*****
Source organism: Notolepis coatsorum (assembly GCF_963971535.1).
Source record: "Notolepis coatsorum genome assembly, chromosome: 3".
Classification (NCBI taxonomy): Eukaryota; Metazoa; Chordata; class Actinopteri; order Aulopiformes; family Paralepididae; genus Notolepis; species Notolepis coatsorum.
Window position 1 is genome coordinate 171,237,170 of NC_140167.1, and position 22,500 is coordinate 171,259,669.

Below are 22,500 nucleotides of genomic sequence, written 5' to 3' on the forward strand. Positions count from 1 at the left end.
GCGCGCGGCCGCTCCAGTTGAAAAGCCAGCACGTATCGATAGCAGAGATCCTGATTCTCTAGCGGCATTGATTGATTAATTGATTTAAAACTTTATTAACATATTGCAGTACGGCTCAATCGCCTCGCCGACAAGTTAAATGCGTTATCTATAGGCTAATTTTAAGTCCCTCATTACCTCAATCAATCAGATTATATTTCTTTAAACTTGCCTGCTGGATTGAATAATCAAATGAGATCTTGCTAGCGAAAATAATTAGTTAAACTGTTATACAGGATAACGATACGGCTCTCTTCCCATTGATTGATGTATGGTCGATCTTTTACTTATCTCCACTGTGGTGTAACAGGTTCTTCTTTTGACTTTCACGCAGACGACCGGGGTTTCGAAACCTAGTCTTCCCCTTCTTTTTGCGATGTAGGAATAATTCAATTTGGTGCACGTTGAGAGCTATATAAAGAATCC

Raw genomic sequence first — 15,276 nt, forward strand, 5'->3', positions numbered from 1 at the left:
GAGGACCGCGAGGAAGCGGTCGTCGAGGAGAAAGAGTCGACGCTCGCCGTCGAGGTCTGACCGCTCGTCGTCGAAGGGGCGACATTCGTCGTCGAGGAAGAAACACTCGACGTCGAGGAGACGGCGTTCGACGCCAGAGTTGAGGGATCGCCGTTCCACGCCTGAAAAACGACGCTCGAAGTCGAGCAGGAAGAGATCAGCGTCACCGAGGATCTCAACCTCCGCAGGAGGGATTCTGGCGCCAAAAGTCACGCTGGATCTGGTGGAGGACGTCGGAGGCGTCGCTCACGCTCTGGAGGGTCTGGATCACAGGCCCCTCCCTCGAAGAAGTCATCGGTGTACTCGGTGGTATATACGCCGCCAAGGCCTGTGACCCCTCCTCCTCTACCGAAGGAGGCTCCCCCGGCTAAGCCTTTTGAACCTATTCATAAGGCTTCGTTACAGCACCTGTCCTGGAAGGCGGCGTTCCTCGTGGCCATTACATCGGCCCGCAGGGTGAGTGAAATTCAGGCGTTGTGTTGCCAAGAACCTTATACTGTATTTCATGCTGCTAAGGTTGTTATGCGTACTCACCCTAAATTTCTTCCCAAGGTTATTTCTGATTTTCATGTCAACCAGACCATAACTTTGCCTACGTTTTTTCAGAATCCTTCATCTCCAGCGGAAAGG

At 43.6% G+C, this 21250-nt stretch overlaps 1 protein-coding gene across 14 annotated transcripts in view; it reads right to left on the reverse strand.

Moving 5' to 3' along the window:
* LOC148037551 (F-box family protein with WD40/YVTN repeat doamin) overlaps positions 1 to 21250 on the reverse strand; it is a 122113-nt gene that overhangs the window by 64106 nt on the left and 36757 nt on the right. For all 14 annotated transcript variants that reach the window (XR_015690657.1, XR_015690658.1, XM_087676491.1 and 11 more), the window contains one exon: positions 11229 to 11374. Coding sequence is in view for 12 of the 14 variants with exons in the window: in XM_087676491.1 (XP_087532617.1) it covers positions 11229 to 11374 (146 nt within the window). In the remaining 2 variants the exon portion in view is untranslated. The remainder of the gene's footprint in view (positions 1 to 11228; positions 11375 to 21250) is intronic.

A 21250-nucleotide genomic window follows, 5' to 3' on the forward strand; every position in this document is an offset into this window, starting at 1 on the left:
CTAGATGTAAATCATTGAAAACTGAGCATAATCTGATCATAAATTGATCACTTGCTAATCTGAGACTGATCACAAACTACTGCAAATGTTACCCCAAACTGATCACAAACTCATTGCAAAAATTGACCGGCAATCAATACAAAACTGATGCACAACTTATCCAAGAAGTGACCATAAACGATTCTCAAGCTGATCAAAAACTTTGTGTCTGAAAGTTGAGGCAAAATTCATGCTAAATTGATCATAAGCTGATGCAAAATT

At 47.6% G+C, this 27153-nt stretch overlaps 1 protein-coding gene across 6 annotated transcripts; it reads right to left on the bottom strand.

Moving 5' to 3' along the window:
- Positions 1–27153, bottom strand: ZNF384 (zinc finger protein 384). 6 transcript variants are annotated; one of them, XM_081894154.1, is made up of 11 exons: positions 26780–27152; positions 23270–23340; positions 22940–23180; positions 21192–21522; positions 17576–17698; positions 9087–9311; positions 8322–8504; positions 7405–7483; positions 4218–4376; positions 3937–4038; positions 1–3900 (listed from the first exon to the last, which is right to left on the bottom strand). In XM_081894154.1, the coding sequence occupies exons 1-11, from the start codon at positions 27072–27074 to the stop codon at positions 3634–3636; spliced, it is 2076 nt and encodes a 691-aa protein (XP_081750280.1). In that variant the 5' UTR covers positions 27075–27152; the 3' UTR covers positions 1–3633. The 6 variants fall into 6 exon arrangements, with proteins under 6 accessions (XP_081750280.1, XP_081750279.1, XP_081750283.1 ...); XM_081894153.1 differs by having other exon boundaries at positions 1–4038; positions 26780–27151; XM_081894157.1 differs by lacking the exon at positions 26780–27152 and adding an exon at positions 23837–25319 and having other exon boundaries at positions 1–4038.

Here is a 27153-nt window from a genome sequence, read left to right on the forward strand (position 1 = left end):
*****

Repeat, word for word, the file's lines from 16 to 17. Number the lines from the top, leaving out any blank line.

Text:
- Positions 1–27153, bottom strand: ZNF384 (zinc finger protein 384). 6 transcript variants are annotated; one of them, XM_081894154.1, is made up of 11 exons: positions 26780–27152; positions 23270–23340; positions 22940–23180; positions 21192–21522; positions 17576–17698; positions 9087–9311; positions 8322–8504; positions 7405–7483; positions 4218–4376; positions 3937–4038; positions 1–3900 (listed from the first exon to the last, which is right to left on the bottom strand). In XM_081894154.1, the coding sequence occupies exons 1-11, from the start codon at positions 27072–27074 to the stop codon at positions 3634–3636; spliced, it is 2076 nt and encodes a 691-aa protein (XP_081750280.1). In that variant the 5' UTR covers positions 27075–27152; the 3' UTR covers positions 1–3633. The 6 variants fall into 6 exon arrangements, with proteins under 6 accessions (XP_081750280.1, XP_081750279.1, XP_081750283.1 ...); XM_081894153.1 differs by having other exon boundaries at positions 1–4038; positions 26780–27151; XM_081894157.1 differs by lacking the exon at positions 26780–27152 and adding an exon at positions 23837–25319 and having other exon boundaries at positions 1–4038.

Here is a 27153-nt window from a genome sequence, read left to right on the forward strand (position 1 = left end):